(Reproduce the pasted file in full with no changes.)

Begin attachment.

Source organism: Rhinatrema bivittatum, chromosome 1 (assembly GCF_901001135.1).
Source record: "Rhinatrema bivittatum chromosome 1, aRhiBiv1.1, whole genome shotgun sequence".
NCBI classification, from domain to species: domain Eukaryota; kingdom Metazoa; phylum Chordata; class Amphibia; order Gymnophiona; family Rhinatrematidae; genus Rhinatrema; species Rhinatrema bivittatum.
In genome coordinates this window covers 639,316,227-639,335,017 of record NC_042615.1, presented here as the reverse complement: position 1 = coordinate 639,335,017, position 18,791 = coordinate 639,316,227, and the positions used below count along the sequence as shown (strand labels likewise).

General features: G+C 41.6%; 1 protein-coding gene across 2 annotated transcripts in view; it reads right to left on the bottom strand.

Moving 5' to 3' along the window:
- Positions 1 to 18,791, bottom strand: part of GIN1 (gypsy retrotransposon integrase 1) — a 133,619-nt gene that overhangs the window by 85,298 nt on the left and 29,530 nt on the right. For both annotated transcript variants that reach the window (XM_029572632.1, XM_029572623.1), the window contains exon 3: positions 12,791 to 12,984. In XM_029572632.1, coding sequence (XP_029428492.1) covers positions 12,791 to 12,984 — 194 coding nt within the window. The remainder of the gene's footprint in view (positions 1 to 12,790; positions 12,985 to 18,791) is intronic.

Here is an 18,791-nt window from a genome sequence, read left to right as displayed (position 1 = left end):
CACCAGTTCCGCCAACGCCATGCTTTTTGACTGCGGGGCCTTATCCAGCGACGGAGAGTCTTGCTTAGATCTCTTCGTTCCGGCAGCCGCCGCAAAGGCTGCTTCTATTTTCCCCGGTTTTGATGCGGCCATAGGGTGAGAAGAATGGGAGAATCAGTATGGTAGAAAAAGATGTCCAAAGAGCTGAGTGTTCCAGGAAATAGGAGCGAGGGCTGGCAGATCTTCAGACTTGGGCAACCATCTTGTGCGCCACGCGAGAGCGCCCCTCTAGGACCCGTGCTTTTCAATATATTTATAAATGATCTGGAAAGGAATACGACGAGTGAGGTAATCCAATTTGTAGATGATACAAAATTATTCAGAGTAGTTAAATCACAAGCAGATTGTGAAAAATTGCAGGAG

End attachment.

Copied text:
Source organism: Rhinatrema bivittatum, chromosome 1 (assembly GCF_901001135.1).
Source record: "Rhinatrema bivittatum chromosome 1, aRhiBiv1.1, whole genome shotgun sequence".
NCBI classification, from domain to species: domain Eukaryota; kingdom Metazoa; phylum Chordata; class Amphibia; order Gymnophiona; family Rhinatrematidae; genus Rhinatrema; species Rhinatrema bivittatum.
In genome coordinates this window covers 639,316,227-639,335,017 of record NC_042615.1, presented here as the reverse complement: position 1 = coordinate 639,335,017, position 18,791 = coordinate 639,316,227, and the positions used below count along the sequence as shown (strand labels likewise).

General features: G+C 41.6%; 1 protein-coding gene across 2 annotated transcripts in view; it reads right to left on the bottom strand.

Moving 5' to 3' along the window:
- Positions 1 to 18,791, bottom strand: part of GIN1 (gypsy retrotransposon integrase 1) — a 133,619-nt gene that overhangs the window by 85,298 nt on the left and 29,530 nt on the right. For both annotated transcript variants that reach the window (XM_029572632.1, XM_029572623.1), the window contains exon 3: positions 12,791 to 12,984. In XM_029572632.1, coding sequence (XP_029428492.1) covers positions 12,791 to 12,984 — 194 coding nt within the window. The remainder of the gene's footprint in view (positions 1 to 12,790; positions 12,985 to 18,791) is intronic.

Here is an 18,791-nt window from a genome sequence, read left to right as displayed (position 1 = left end):
CACCAGTTCCGCCAACGCCATGCTTTTTGACTGCGGGGCCTTATCCAGCGACGGAGAGTCTTGCTTAGATCTCTTCGTTCCGGCAGCCGCCGCAAAGGCTGCTTCTATTTTCCCCGGTTTTGATGCGGCCATAGGGTGAGAAGAATGGGAGAATCAGTATGGTAGAAAAAGATGTCCAAAGAGCTGAGTGTTCCAGGAAATAGGAGCGAGGGCTGGCAGATCTTCAGACTTGGGCAACCATCTTGTGCGCCACGCGAGAGCGCCCCTCTAGGACCCGTGCTTTTCAATATATTTATAAATGATCTGGAAAGGAATACGACGAGTGAGGTAATCCAATTTGTAGATGATACAAAATTATTCAGAGTAGTTAAATCACAAGCAGATTGTGAAAAATTGCAGGAG